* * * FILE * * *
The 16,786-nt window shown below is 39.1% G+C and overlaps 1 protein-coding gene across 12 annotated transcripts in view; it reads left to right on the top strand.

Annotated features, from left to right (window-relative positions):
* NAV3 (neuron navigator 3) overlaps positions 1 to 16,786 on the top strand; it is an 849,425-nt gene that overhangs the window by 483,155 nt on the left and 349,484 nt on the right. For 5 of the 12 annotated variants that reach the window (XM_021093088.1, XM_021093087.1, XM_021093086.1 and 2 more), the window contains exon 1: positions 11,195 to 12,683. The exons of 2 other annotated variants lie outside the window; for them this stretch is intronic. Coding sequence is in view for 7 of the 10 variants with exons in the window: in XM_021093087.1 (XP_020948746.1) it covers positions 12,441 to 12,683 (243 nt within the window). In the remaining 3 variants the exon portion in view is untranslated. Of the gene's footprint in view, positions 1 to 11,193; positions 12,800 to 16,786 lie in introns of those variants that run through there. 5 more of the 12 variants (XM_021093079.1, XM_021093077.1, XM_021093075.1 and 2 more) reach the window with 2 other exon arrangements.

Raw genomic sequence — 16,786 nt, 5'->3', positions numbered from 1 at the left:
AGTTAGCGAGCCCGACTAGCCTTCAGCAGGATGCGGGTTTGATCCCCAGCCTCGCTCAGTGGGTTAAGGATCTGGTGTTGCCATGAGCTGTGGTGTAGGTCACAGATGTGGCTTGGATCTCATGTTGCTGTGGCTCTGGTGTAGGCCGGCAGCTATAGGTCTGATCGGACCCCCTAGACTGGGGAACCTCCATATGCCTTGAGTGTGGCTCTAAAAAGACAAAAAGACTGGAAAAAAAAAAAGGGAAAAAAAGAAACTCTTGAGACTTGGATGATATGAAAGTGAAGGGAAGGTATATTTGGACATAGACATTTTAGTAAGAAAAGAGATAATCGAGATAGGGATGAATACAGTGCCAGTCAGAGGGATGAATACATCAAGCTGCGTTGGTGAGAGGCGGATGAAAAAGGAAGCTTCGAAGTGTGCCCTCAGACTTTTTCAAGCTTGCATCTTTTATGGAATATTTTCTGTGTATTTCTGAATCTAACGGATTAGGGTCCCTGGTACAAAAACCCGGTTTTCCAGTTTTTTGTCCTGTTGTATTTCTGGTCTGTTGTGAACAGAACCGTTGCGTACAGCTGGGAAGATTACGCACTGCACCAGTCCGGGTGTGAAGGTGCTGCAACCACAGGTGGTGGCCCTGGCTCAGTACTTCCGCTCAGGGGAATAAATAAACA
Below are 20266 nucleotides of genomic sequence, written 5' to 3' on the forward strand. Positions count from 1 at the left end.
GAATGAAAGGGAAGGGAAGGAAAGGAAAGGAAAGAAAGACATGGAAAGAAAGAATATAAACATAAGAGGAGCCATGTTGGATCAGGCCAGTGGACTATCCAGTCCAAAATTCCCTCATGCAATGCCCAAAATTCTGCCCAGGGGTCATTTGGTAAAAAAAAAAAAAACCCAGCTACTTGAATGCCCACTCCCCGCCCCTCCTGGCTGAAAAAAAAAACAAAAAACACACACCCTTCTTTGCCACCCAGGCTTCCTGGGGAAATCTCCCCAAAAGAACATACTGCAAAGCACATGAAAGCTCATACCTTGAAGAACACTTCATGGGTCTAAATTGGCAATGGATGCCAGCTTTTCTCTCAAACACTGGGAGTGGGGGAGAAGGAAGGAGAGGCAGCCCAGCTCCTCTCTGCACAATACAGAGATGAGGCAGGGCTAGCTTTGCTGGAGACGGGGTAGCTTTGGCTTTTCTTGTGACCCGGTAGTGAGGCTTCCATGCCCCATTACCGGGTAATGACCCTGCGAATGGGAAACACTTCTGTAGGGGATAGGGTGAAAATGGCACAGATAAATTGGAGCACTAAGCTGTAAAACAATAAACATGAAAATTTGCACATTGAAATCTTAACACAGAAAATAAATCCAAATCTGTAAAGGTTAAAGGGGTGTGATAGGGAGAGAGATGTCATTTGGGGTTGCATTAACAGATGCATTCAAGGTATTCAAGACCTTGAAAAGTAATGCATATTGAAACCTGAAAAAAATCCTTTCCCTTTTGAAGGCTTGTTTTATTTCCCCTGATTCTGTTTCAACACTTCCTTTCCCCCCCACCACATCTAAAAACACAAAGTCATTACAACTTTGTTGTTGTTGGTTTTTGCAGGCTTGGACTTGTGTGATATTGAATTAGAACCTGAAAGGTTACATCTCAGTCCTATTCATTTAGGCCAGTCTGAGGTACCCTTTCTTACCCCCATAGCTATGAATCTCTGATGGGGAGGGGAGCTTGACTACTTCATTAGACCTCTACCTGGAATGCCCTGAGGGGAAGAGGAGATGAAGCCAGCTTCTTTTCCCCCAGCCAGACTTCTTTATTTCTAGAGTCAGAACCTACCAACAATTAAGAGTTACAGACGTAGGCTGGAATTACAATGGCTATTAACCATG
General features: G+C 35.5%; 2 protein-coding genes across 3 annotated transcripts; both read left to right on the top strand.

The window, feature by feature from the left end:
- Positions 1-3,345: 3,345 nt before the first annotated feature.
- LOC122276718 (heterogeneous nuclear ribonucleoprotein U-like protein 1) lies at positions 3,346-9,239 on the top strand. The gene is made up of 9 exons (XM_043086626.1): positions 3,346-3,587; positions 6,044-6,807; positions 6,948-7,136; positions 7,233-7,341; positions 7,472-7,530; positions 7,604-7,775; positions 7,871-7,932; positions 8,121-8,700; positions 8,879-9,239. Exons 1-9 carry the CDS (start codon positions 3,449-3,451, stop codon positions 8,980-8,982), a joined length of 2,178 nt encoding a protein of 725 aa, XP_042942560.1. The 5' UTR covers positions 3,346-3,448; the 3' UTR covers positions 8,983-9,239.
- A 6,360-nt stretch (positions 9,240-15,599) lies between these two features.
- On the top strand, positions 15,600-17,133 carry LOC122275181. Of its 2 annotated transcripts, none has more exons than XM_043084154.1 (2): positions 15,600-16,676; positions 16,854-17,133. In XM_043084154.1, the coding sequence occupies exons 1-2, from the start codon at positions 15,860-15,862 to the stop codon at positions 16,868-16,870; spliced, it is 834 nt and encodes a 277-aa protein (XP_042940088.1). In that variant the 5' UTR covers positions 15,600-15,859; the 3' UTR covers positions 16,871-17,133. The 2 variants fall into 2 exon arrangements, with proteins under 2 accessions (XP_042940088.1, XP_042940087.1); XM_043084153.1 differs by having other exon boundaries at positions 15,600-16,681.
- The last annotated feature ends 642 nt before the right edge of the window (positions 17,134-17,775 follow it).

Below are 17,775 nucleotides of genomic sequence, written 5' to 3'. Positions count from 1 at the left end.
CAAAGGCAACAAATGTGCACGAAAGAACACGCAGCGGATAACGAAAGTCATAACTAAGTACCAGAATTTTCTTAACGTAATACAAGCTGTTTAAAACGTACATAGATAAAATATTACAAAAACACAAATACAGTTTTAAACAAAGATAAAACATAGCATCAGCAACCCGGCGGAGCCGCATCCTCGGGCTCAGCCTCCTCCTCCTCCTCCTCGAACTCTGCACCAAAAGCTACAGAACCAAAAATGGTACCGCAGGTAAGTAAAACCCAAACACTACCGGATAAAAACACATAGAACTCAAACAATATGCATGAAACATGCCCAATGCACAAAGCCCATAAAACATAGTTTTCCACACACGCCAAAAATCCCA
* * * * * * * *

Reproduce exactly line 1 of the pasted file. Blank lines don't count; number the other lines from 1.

The 16,786-nt window shown below is 39.1% G+C and overlaps 1 protein-coding gene across 12 annotated transcripts in view; it reads left to right on the top strand.